Two bread pan, both alike in dignity. (In fair Edmonton, where we lay our scene), From ancient grain break to new bakery, Where civil dough makes civil hands unclean.
It was bread day today and after resting in the fridge overnight I did the routine: weigh out two equal portions, flour, knead lightly, and put to rest in a matching pair of cast iron loaf pans right around the same time I was sipping my morning coffee.
When I went to cook them this evening there were two loaves ready to bake. One had barely risen to level of the rim of the loaf pan while the other was a solid inch and a half above it.
Did I mention these weighed exactly the same amount this morning and received roughly equal love and care to get them into their respective pans?
It was very strange that they turned out so differently.
Business is tough and fickle, and you never really know why or how a business will succeed or fail.
For example a new cookie bakery opened up this weekend in our neighbourhood. I saw the sign go up and didn’t think much of it, but then opening day arrived and people were literally lined up for multiple hours and through two parking lots to wait for a few cookies. I started to wonder “If I got in line now would the cookies I eventually bought even exist when I got in line or would they be baked between when I got in line and when I got to the front of the line.” Yeah, the line was that long.
Why is that successful?
Cookies, for one. But what other magic makes people line up for hours for cookies? I don’t know.
waffles in the meanwhile.
I do have a cast iron campfire waffle iron, and I’ve always got my eyes peeled for a good stovetop version, but in the meantime I cashed in some AirMiles and bought a new electric Belgian waffle iron for the family.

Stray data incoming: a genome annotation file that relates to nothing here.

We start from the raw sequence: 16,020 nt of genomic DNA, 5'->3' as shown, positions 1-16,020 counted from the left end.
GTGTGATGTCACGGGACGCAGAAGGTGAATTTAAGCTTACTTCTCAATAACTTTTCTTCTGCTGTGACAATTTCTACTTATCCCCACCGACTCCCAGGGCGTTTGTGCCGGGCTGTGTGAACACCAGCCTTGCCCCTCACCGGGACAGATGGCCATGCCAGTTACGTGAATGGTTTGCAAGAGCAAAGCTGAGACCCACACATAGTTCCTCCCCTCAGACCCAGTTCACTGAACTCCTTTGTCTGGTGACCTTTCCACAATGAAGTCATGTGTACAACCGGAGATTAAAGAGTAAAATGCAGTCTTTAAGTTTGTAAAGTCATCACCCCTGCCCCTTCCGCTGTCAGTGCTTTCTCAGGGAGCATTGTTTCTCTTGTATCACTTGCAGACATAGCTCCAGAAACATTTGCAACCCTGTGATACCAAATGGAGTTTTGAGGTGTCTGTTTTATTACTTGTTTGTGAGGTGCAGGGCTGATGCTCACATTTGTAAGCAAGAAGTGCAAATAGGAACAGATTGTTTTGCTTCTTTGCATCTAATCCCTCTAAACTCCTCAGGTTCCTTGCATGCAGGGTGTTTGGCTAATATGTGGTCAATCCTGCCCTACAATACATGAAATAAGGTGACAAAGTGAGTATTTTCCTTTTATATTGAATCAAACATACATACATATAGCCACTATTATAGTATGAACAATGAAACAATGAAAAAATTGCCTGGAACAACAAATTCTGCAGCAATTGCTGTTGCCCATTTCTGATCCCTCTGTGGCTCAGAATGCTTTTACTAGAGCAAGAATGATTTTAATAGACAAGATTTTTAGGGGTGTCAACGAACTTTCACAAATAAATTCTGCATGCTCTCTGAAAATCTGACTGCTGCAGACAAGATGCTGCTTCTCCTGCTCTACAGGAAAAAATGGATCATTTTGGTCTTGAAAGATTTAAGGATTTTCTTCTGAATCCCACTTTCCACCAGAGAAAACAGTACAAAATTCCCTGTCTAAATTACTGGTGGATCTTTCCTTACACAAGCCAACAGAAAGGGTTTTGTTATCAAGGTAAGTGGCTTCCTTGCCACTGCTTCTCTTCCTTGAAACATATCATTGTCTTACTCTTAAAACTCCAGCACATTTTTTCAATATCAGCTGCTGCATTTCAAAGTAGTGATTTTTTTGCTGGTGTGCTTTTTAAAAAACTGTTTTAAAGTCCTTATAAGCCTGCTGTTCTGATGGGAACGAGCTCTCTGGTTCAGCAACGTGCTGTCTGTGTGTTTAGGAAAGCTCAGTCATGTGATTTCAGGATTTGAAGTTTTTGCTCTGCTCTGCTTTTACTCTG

That said, two cups of flour, two tablespoons of sugar, two teaspoons of baking powder, two teaspoons of baking soda, and one teaspoon of salt can be combined with two and a quarter cups of milk, six tablespoons of vegetable oil, three eggs and one teaspoon of vanilla extract to make a nice simple and pourable waffle batter for delicious, crisp waffles in said iron.
I like strawberry syrup myself, but to each their own.
No joking, tomorrow we’re going for an early easter dinner with the family. Turns out my brother-in-law who works remote shift work is home for this weekend and back on shift next weekend… so plans have shifted around his shifts.
I was instructed to “bring bread” via a text message.
I’m the guy who shows up to family events with a loaf of sourdough.
(Said sourdough is a ball of dough resting the fridge right now, in fact.)
And I’m not complaining. It’s good to have a niche and it’s good to have a reputation as a reliable source of something people like. With tomorrow being April, and the month of the fourth “birthday” of my sourdough starter, I guess it’s fair to say that such a reputation has not come overnight, but rather taken a few years to build.
orphan plant reprise, part one
About a year and a half ago I wrote about my little orphan plant project, a random effort I’d taken on when I encountered a rack of discount, near-dead houseplants in a local hardware store greenhouse and adopted a small collection of them to nurse back to health.
Three of them died. The rest of them thrived. A gamble, sure, but a cheap one when the plants are about a buck a piece compared to their ten dollar, so-called healthy counterparts.
I was back at that same store last weekend and bought five more orphan plants from the (presumably) same rack of near-discards. This new collection included, and I was pleased to have found, two charlie-brown quality trees of the Coffea arabica variety, or Arabica Coffee Trees, each about sixteen inches tall, scraggly, and in search of a loving home.
So after spending two bucks on coffee trees and another sixteen bucks on a big pot to replant them into my orphan plant project takes a bit of a turn towards a coffee AND plant effort… soon to be chronicled here, no doubt.